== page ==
Category Archives: Fluvanna
1 – Inventory is low – (good for sellers, not so good for buyers)
2 – Interest rates remain low
3 – Prices (in many market segments) have stopped dropping, and are largely increasing.
4 – Sales volume is up across the board
5 – As always, do your own, supporting due diligence; your market will vary.
Click through to read the full Nest Report. Continue reading
Fluvanna have all sorts of budget issues, from property tax income declining to “the high school engineer underestimated heating oil consumption by 200 percent and the heating bill will be $208,000, instead of the original $68,000.”
- Days on Market (an inherently flawed data point) are down in Charlottesville, Albemarle and Fluvanna.
- Average Sales prices are down (not surprising)
- Total sales across the MSA are down (not surprising)
- More buyers are looking to be closer in/closer to stuff
- Good properties are selling and selling quickly
- Interest rates remain low – a good thing for buyers.
- I think we may have pulled the spring market forward a bit; the early spring may have pulled transactions into the earlier months of the year.
Dead simple Takeaways:
- Buyers: do your due diligence, don’t let emotion enter the equation and make sound, rationale decisions with the intent of holding the property for at least five to seven years
- Sellers: do your due diligence and realize that buyers most often don’t have to buy, but want to buy – it’s your job to make them want to buy your house. This means: price, presentation, perfection … and a great location and setting.
The Fluvanna County Board of Supervisors met Wednesday evening to discuss budget. After over an hour of public testimony, the supervisors voted 3-2 to approve a major increase to the advertised property tax increase.
The increase moves the current rate from 57 to 68 cents per $100 of assessed property value.
Case Shiller doesn’t track the Charlottesville real estate market. Nor Albemarle, Greene, Fluvanna, Nelson, Waynesboro, Augusta … Case Schiller doesn’t track Charlottesville.
I wrote in early 2008 that The Charlottesville/Central Virginia/Shenandoah Valley markets are not covered by the Case-Shiller index. Real estate is local; while trends may be drawn from this type of research, and while the proverbial turned-corner may still be just over the horizon, it’s important to put his study in the appropriate context.
Crap. That “horizon” to which I referred is still a ways off. But … what I said remains true. Case Schiller doesn’t track our market.
“Politicians are like diapers; they need to be changed often and for the same reason.” ― Mark Twain
We vote on Tuesday in what’s termed an “off-off election” meaning … fewer people vote, so your vote will matter more. Please vote.
Here are a few resources:
- Unfortunately, Charlottesville Tomorrow doesn’t cover the other important races, but luckily The HooK offers snapshots of the various races, including Albemarle County School Board (I’m endorsing Ned Gallaway for this race), Soil and Conservation District (I like Lonnie Murray)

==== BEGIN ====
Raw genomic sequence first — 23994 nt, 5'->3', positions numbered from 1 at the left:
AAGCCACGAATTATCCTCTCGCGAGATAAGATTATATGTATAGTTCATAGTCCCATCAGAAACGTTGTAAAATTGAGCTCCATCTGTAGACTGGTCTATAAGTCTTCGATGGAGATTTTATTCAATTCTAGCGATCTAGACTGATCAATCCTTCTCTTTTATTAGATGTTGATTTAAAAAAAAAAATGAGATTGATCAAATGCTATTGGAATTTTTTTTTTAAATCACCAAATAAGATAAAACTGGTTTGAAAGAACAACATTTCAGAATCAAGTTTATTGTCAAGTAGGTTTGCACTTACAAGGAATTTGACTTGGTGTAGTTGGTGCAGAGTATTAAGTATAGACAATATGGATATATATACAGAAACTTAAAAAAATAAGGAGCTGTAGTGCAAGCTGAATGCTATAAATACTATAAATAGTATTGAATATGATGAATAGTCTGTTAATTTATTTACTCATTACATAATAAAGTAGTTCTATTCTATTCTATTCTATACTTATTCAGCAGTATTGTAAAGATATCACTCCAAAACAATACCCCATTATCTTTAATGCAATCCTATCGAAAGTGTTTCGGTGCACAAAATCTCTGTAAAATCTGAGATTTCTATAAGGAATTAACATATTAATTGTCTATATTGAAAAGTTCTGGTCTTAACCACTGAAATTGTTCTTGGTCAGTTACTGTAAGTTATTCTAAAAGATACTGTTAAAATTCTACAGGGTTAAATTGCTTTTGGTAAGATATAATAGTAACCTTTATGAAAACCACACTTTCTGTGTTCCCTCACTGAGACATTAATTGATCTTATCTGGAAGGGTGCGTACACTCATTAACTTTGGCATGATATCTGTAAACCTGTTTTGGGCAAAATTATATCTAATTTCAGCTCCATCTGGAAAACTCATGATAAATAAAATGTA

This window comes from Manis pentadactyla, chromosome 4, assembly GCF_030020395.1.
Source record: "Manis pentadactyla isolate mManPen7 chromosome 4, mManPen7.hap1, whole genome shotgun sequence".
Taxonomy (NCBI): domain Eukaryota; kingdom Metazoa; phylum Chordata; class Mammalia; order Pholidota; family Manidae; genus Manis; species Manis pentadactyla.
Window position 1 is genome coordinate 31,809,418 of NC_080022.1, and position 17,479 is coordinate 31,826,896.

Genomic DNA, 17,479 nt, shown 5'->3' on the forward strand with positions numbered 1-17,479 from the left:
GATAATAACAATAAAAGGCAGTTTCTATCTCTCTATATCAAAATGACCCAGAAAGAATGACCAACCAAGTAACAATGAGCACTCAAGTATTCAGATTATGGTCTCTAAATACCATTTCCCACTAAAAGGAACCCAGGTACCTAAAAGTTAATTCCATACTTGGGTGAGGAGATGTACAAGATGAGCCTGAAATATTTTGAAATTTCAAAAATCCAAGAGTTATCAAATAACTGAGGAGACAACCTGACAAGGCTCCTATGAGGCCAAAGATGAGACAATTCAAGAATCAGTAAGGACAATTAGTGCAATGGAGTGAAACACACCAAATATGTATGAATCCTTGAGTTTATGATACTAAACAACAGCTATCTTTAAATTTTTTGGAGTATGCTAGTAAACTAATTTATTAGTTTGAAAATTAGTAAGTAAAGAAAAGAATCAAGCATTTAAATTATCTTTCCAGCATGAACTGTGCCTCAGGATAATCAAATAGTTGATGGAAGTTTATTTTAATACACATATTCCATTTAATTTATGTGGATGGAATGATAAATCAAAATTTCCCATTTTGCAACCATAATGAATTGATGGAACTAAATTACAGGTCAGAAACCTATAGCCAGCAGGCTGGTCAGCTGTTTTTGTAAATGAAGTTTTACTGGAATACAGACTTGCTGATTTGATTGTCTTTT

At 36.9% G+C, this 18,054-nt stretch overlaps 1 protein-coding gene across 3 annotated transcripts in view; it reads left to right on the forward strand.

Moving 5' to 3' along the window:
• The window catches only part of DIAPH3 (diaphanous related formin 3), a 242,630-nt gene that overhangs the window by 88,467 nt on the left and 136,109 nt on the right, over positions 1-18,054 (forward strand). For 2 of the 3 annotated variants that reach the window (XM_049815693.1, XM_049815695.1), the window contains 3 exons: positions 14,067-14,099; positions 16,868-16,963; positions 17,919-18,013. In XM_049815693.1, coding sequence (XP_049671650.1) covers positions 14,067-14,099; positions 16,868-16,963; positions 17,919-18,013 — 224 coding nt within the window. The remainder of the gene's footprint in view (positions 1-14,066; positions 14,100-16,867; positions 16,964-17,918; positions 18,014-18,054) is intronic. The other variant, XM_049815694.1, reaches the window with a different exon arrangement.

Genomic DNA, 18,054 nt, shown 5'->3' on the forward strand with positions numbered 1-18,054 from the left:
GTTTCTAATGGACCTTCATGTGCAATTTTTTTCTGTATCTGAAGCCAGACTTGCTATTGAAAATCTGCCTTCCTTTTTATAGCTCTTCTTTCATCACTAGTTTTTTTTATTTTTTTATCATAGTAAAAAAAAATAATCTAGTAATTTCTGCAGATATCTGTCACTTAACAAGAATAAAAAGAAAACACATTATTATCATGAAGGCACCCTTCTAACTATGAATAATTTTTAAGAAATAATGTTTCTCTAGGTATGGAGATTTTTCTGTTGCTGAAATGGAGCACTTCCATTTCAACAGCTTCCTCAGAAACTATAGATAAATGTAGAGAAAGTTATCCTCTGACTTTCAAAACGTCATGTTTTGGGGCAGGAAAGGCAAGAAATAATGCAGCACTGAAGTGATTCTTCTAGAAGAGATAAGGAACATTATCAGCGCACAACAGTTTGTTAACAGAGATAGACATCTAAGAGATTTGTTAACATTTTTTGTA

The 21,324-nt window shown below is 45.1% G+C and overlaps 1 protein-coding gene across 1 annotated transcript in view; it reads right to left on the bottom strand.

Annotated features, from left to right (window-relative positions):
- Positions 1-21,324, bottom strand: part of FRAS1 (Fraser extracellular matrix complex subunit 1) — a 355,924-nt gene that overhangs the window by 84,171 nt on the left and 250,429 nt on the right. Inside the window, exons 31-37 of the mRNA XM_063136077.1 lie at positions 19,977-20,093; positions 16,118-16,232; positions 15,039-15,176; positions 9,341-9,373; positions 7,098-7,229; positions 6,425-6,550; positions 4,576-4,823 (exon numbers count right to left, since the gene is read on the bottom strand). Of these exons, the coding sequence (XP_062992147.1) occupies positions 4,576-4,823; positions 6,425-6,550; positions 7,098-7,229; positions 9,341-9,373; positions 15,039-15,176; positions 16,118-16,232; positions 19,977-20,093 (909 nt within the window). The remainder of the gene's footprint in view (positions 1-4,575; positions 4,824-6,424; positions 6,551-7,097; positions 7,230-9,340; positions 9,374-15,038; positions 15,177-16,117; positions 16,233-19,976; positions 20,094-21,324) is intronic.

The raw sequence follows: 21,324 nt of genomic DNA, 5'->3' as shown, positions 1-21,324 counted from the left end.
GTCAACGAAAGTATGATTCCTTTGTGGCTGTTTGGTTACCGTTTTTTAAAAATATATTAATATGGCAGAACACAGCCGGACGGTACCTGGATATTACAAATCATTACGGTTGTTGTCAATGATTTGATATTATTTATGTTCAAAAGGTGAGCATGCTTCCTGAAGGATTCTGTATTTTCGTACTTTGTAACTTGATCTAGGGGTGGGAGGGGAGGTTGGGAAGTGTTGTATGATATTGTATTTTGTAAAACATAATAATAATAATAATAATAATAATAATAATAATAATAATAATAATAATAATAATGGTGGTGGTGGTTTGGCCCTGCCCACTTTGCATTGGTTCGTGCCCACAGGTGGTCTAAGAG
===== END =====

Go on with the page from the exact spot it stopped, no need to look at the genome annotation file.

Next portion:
- cvillenews gives a succinct rundown of which races are on the ballots. I’d clip a bit of Waldo’s post, but really, just read the whole thing.
Pending Contracts in the Charlottesville MSA are UP, year over year. But if you’re looking to buy a home in the Charlottesville area or if you’re trying to or thinking about selling, this number doesn’t matter to you one bit. What matters is – what is the market doing on my street? In my neighborhood? In my elementary school district? What happens at the top level – national, state, MSA, locality – is darn near irrelevant other than from a psychological point of view.
Here is why the top numbers don’t matter … there are extremes and outliers everywhere; today’s example:
A house just went under contract in the Bentivar neighborhood. A first look says that the house came on the market at $595k and went under contract in 6 days. If that house sells for $595k, the MLS data will show that it sold for 100% of its asking price. Which isn’t accurate.
- The house first came on the market in February 2010 for $1,100,000.
- Reduced to $835,000
- Came back on the market at $833,000
- Reduced to $735,000
- Came on the market for $595,000
- Went under contract quickly.
Look beyond the numbers presented to you. Here and everywhere. Good real estate professionals don’t try to hide the information, but it takes work to discover what’s actually happening.
Arguably, local governments have an equal and in many cases more significant impact on homeowners’ lives and property values – schools, fire and rescue, transportation infrastructure, snow removal … what happens if the tax rate rise so dramatically, and the budget becomes unmanageable? … Currently the real estate tax rate in Fluvanna County is $0.54 per $100 of assessed value ; the County is proposing a four cent increase in the tax rate in 2012 … and calling for a $1.22 per $100 rate in 2016 .
…With the pending reassessment, the audit calls for a fiscal year 2016 real estate tax rate of $1.22 per $100 to meet all expenditures and capital improvements.
…The tax options were part of a larger FY 2012 budget proposal that currently calls for a four-cent increase in the real estate tax rate, to $.58 per $100 of assessed value. Continue reading